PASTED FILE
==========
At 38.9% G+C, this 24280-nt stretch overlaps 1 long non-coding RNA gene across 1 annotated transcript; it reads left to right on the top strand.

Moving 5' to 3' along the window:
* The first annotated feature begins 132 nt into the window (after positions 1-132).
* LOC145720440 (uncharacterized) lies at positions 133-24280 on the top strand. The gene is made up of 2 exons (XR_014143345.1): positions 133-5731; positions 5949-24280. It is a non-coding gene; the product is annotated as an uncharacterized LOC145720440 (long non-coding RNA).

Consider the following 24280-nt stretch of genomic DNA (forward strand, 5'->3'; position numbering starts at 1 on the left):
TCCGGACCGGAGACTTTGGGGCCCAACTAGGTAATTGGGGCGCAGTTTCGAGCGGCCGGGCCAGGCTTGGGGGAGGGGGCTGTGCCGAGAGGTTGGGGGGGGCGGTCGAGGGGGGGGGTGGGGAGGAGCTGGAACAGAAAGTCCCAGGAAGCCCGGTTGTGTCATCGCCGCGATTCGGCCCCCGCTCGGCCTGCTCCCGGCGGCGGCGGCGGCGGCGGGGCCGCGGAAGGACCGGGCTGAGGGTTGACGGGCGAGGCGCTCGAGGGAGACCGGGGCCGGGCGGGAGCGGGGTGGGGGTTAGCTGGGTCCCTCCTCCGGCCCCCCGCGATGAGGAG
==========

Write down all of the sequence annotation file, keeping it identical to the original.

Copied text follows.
At 38.9% G+C, this 24280-nt stretch overlaps 1 long non-coding RNA gene across 1 annotated transcript; it reads left to right on the top strand.

Moving 5' to 3' along the window:
* The first annotated feature begins 132 nt into the window (after positions 1-132).
* LOC145720440 (uncharacterized) lies at positions 133-24280 on the top strand. The gene is made up of 2 exons (XR_014143345.1): positions 133-5731; positions 5949-24280. It is a non-coding gene; the product is annotated as an uncharacterized LOC145720440 (long non-coding RNA).

Consider the following 24280-nt stretch of genomic DNA (forward strand, 5'->3'; position numbering starts at 1 on the left):
TCCGGACCGGAGACTTTGGGGCCCAACTAGGTAATTGGGGCGCAGTTTCGAGCGGCCGGGCCAGGCTTGGGGGAGGGGGCTGTGCCGAGAGGTTGGGGGGGGCGGTCGAGGGGGGGGGTGGGGAGGAGCTGGAACAGAAAGTCCCAGGAAGCCCGGTTGTGTCATCGCCGCGATTCGGCCCCCGCTCGGCCTGCTCCCGGCGGCGGCGGCGGCGGCGGGGCCGCGGAAGGACCGGGCTGAGGGTTGACGGGCGAGGCGCTCGAGGGAGACCGGGGCCGGGCGGGAGCGGGGTGGGGGTTAGCTGGGTCCCTCCTCCGGCCCCCCGCGATGAGGAG